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Mastering the Treatment of Melasma
By: Raffy Karamanoukian, MD, and Hratch Karamanoukian, MD
Posted: February 28, 2012, from the March 2012 issue of Skin Inc. magazine.
Because melasma is a chronic condition with high rates of recurrence, clients who are predisposed to developing melasma may find current treatment modalities needlessly frustrating and difficult.
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Hormones. Melasma can be influenced by normal, or abnormal, levels of the female hormones estrogen and progesterone.1 Internal hormonal influences include baseline circulatory levels of estrogen or progesterone, pregnancy or abnormal hormone levels caused by endocrine abnormalities. External hormonal influences include fertility drugs, oral contraception or hormone replacement therapy. Foods rich in phytoestrogens, such as soybeans, soy milk and soybean oil, can also influence melasma development. Clients should be aware of these influences, and understand that melasma treatment may be long-term unless these hormonal influences are controlled or abated.
UV exposure. It has been argued that UV exposure is the single most important risk factor for melasma development.2, 3 The current understanding of melasma cannot yet explain why irregular patches of melanocytes are more susceptible to UV exposure than the surrounding normal tissue. UV exposure upregulates melanocytes and increases the basal rate of melanogenesis. This likely leads to the irregular patches of pigmentation that are characteristic of melasma. Because of this, and for many other reasons, exposure to UV rays should be avoided.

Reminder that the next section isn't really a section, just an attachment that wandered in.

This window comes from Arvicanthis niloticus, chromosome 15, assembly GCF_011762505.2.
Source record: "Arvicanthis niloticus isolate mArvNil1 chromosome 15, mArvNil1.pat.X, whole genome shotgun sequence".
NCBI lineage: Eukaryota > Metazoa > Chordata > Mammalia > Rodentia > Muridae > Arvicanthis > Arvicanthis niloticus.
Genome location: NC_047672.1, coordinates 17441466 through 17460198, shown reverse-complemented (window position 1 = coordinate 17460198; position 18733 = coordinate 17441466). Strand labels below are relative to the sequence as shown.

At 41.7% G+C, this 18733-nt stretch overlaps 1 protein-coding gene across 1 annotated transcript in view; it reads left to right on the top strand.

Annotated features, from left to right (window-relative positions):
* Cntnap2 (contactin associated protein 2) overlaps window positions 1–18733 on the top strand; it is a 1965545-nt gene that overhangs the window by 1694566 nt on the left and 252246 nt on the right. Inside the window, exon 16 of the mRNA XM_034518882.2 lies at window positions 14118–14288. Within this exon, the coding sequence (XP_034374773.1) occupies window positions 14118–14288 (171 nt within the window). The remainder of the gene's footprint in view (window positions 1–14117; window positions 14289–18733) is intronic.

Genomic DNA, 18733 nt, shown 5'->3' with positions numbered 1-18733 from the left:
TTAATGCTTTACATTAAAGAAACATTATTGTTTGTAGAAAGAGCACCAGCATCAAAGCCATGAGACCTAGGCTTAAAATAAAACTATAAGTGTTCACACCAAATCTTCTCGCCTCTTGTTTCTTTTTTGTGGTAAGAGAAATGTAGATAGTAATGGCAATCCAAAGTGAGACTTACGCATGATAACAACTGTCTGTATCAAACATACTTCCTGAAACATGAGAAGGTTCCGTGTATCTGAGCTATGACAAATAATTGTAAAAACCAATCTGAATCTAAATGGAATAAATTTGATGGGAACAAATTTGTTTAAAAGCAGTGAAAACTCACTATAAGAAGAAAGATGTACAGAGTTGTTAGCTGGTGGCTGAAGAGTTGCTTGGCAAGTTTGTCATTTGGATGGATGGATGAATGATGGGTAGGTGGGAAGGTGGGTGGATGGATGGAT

As a skin care professional, your clients commonly seek skin care guidance from you. Although it may often be difficult to discuss noncompliance with your clients, it is in your best interest to do so. They expect results and demand that you deliver core improvements in their skin condition with every visit.
In the case of melasma, there are many areas of noncompliance that must be addressed during every interval examination. Avoiding these issues compromises your ability to produce outstanding results. Although it may be in your short-term interest to avoid the issue of noncompliance with your clients, you risk compromising your results, which may ultimately hurt you in the long run. Remember, clients will refer their friends to you if you deliver results.
In order to increase compliance, every clinical examination should include a discussion of lifestyle and melasma prevention. Discuss the following issues during each visit, and do not be afraid to explain why results may be compromised if clients do not follow recommendations.